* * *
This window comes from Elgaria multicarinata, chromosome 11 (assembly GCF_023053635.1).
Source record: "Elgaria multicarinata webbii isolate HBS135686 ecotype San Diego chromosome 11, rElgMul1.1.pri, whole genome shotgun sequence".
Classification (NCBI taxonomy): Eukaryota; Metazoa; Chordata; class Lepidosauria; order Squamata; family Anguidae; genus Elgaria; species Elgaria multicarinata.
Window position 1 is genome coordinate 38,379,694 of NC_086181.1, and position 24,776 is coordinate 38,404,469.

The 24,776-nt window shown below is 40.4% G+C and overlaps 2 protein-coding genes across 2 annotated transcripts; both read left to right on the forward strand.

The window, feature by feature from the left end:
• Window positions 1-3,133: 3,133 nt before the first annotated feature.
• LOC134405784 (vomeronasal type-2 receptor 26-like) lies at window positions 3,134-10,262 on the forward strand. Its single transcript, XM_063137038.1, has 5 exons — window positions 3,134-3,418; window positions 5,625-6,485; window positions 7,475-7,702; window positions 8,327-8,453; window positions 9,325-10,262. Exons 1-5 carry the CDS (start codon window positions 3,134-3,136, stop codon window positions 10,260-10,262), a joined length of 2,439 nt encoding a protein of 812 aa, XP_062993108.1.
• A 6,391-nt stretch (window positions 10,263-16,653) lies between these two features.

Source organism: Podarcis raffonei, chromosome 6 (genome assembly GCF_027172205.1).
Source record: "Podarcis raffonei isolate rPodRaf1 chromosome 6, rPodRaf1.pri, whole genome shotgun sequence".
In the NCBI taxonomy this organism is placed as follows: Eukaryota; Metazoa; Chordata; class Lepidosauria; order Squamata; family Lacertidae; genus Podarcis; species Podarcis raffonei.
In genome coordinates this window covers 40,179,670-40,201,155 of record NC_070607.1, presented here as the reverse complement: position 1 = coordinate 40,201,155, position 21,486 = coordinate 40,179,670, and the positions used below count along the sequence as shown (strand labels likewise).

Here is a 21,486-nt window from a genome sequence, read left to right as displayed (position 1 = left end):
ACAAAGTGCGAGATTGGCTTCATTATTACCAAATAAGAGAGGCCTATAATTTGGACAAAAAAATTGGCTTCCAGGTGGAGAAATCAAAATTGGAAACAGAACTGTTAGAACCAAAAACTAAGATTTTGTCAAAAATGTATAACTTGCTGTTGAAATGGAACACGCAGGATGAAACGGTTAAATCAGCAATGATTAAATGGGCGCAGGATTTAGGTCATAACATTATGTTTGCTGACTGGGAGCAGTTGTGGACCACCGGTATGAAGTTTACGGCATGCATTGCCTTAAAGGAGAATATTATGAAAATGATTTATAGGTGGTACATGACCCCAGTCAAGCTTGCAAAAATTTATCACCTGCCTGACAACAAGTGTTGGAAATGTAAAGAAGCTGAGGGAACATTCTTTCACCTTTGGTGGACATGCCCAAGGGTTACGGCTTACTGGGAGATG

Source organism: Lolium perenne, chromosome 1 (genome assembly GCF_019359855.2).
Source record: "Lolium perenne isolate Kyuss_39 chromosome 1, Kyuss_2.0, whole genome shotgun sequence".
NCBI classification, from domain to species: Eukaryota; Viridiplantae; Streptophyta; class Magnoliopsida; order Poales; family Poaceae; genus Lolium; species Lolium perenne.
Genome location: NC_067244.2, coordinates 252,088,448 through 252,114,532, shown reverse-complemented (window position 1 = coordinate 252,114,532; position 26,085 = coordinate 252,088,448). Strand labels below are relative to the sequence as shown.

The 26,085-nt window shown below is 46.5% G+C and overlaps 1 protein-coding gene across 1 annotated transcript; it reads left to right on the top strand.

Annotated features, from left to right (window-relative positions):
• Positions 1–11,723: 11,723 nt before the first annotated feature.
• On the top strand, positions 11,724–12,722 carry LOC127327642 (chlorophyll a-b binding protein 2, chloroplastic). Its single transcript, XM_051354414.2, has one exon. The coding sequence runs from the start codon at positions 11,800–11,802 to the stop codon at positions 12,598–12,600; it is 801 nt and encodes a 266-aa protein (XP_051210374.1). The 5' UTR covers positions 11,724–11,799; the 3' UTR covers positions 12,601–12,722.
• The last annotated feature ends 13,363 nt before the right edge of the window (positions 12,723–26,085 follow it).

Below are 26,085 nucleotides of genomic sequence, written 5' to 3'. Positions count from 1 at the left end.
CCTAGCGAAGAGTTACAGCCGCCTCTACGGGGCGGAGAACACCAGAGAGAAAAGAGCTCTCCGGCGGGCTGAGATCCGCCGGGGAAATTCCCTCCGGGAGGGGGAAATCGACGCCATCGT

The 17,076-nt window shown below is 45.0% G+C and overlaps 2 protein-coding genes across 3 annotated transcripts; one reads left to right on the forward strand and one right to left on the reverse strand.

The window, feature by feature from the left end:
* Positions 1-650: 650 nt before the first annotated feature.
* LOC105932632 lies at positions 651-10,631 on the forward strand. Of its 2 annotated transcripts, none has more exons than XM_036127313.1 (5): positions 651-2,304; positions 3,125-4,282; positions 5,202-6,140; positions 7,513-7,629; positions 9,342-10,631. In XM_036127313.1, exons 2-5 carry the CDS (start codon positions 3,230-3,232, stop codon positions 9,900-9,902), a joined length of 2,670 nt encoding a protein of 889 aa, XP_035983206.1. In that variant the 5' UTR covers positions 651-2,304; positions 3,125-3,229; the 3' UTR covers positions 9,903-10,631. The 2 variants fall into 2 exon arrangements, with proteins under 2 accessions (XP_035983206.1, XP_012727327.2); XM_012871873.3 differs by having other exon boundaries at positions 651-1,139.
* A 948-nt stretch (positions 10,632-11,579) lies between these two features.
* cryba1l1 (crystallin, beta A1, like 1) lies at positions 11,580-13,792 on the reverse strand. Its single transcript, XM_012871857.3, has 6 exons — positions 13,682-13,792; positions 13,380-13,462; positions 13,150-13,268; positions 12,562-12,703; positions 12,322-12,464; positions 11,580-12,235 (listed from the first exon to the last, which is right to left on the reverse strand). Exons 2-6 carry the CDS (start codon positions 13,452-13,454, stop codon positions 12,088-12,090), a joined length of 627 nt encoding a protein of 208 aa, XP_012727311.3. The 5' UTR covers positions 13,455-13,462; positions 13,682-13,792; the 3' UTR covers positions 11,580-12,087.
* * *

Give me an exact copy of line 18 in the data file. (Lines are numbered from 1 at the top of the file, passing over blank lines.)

NCBI classification, from domain to species: Eukaryota; Viridiplantae; Streptophyta; class Magnoliopsida; order Poales; family Poaceae; genus Lolium; species Lolium perenne.